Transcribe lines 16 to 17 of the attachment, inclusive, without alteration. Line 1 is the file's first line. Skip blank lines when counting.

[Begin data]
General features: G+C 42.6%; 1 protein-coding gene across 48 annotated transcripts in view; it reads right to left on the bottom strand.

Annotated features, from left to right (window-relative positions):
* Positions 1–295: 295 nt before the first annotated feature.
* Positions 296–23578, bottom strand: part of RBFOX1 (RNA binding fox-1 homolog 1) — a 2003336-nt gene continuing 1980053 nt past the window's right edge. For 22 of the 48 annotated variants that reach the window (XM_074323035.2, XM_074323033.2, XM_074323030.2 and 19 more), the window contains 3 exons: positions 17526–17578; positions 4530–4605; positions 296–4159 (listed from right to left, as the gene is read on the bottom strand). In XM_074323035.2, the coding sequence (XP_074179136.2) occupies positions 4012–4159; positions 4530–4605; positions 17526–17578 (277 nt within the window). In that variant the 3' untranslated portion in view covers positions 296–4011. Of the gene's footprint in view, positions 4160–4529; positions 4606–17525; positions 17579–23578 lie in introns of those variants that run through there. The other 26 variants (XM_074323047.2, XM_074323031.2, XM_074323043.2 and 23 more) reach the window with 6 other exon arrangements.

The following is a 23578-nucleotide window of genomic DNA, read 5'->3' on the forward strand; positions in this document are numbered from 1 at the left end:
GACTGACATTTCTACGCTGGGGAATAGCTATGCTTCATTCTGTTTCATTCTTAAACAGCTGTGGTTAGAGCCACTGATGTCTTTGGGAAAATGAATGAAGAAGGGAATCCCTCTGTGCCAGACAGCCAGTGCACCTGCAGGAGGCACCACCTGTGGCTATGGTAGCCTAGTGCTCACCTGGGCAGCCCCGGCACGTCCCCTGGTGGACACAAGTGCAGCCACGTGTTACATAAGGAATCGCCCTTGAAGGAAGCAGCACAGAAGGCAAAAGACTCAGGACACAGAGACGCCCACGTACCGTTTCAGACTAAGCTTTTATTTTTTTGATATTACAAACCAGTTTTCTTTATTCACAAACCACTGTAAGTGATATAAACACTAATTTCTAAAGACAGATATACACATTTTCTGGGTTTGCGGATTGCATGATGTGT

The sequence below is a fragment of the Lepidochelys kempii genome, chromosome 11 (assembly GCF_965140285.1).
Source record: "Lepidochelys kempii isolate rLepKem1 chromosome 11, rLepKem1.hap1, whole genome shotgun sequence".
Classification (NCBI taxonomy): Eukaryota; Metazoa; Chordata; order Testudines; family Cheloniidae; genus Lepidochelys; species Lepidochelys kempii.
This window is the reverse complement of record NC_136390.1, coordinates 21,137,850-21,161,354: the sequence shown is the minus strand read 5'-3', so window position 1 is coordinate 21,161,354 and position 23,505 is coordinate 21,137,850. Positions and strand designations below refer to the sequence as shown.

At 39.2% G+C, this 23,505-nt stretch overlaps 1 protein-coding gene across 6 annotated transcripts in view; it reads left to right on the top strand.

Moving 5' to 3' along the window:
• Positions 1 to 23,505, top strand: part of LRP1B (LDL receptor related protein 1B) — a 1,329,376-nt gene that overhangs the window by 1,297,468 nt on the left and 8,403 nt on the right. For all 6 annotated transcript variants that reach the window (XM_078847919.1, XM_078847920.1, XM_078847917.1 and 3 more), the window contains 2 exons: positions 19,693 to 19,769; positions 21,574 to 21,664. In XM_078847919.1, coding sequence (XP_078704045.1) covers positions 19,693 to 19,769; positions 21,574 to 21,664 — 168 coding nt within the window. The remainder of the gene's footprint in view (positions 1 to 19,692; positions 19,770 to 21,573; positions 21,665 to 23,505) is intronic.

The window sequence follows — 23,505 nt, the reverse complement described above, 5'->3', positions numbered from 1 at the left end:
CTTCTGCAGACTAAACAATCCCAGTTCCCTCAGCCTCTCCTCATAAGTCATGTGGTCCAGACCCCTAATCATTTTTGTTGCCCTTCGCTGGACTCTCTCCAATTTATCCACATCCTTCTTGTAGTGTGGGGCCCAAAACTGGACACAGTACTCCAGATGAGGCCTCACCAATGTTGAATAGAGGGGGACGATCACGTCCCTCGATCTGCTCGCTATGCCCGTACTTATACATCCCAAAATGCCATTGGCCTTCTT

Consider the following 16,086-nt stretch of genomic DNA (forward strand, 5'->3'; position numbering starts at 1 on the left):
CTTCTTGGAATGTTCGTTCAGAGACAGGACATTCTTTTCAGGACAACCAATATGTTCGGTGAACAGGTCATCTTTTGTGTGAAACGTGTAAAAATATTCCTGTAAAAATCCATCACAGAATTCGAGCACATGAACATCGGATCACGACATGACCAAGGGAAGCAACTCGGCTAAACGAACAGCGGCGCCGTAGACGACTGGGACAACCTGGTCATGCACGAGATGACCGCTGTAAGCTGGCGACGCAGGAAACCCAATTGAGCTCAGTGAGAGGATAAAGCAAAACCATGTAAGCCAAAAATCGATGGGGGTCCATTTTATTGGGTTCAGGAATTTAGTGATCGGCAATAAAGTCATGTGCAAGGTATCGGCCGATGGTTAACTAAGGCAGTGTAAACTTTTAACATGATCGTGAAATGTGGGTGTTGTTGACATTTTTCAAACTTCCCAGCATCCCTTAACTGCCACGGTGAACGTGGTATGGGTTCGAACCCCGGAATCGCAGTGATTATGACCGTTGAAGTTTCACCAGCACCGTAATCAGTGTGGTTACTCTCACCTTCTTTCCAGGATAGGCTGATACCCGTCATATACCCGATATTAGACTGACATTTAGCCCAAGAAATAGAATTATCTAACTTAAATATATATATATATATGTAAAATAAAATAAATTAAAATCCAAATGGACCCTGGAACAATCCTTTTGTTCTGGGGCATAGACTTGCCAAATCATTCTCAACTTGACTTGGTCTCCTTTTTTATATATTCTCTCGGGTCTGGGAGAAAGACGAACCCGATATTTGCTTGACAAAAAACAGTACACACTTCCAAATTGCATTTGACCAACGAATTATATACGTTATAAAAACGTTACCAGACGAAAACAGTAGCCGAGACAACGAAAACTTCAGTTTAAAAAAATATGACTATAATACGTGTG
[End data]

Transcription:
Consider the following 16,086-nt stretch of genomic DNA (forward strand, 5'->3'; position numbering starts at 1 on the left):
CTTCTTGGAATGTTCGTTCAGAGACAGGACATTCTTTTCAGGACAACCAATATGTTCGGTGAACAGGTCATCTTTTGTGTGAAACGTGTAAAAATATTCCTGTAAAAATCCATCACAGAATTCGAGCACATGAACATCGGATCACGACATGACCAAGGGAAGCAACTCGGCTAAACGAACAGCGGCGCCGTAGACGACTGGGACAACCTGGTCATGCACGAGATGACCGCTGTAAGCTGGCGACGCAGGAAACCCAATTGAGCTCAGTGAGAGGATAAAGCAAAACCATGTAAGCCAAAAATCGATGGGGGTCCATTTTATTGGGTTCAGGAATTTAGTGATCGGCAATAAAGTCATGTGCAAGGTATCGGCCGATGGTTAACTAAGGCAGTGTAAACTTTTAACATGATCGTGAAATGTGGGTGTTGTTGACATTTTTCAAACTTCCCAGCATCCCTTAACTGCCACGGTGAACGTGGTATGGGTTCGAACCCCGGAATCGCAGTGATTATGACCGTTGAAGTTTCACCAGCACCGTAATCAGTGTGGTTACTCTCACCTTCTTTCCAGGATAGGCTGATACCCGTCATATACCCGATATTAGACTGACATTTAGCCCAAGAAATAGAATTATCTAACTTAAATATATATATATATATGTAAAATAAAATAAATTAAAATCCAAATGGACCCTGGAACAATCCTTTTGTTCTGGGGCATAGACTTGCCAAATCATTCTCAACTTGACTTGGTCTCCTTTTTTATATATTCTCTCGGGTCTGGGAGAAAGACGAACCCGATATTTGCTTGACAAAAAACAGTACACACTTCCAAATTGCATTTGACCAACGAATTATATACGTTATAAAAACGTTACCAGACGAAAACAGTAGCCGAGACAACGAAAACTTCAGTTTAAAAAAATATGACTATAATACGTGTG